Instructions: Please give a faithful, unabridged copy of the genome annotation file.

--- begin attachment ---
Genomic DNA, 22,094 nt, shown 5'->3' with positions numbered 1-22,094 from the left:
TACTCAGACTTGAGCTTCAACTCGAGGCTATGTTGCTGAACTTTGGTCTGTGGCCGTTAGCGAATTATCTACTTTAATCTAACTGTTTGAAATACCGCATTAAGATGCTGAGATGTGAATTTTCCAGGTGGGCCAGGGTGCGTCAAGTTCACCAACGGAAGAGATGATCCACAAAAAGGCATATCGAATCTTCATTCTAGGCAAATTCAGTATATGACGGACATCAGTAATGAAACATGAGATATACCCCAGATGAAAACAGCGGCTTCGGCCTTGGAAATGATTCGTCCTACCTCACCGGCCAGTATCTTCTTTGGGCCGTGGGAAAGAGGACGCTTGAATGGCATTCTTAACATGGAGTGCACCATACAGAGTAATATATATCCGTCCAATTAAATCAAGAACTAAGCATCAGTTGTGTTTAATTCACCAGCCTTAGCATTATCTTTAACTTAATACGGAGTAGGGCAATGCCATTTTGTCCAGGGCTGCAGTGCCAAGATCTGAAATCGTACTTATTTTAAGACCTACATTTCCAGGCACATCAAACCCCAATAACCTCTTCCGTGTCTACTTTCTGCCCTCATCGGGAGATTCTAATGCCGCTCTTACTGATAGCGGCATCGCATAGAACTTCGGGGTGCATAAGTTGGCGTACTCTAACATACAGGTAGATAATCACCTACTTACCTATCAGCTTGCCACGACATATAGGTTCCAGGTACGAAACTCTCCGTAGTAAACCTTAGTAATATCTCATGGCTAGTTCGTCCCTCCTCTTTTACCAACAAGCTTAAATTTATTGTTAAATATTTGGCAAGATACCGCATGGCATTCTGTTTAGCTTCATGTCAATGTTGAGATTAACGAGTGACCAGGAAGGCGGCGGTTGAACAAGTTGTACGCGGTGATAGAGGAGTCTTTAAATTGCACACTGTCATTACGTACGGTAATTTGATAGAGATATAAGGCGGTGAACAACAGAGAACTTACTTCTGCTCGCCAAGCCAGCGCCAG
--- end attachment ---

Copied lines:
Genomic DNA, 22,094 nt, shown 5'->3' with positions numbered 1-22,094 from the left:
TACTCAGACTTGAGCTTCAACTCGAGGCTATGTTGCTGAACTTTGGTCTGTGGCCGTTAGCGAATTATCTACTTTAATCTAACTGTTTGAAATACCGCATTAAGATGCTGAGATGTGAATTTTCCAGGTGGGCCAGGGTGCGTCAAGTTCACCAACGGAAGAGATGATCCACAAAAAGGCATATCGAATCTTCATTCTAGGCAAATTCAGTATATGACGGACATCAGTAATGAAACATGAGATATACCCCAGATGAAAACAGCGGCTTCGGCCTTGGAAATGATTCGTCCTACCTCACCGGCCAGTATCTTCTTTGGGCCGTGGGAAAGAGGACGCTTGAATGGCATTCTTAACATGGAGTGCACCATACAGAGTAATATATATCCGTCCAATTAAATCAAGAACTAAGCATCAGTTGTGTTTAATTCACCAGCCTTAGCATTATCTTTAACTTAATACGGAGTAGGGCAATGCCATTTTGTCCAGGGCTGCAGTGCCAAGATCTGAAATCGTACTTATTTTAAGACCTACATTTCCAGGCACATCAAACCCCAATAACCTCTTCCGTGTCTACTTTCTGCCCTCATCGGGAGATTCTAATGCCGCTCTTACTGATAGCGGCATCGCATAGAACTTCGGGGTGCATAAGTTGGCGTACTCTAACATACAGGTAGATAATCACCTACTTACCTATCAGCTTGCCACGACATATAGGTTCCAGGTACGAAACTCTCCGTAGTAAACCTTAGTAATATCTCATGGCTAGTTCGTCCCTCCTCTTTTACCAACAAGCTTAAATTTATTGTTAAATATTTGGCAAGATACCGCATGGCATTCTGTTTAGCTTCATGTCAATGTTGAGATTAACGAGTGACCAGGAAGGCGGCGGTTGAACAAGTTGTACGCGGTGATAGAGGAGTCTTTAAATTGCACACTGTCATTACGTACGGTAATTTGATAGAGATATAAGGCGGTGAACAACAGAGAACTTACTTCTGCTCGCCAAGCCAGCGCCAG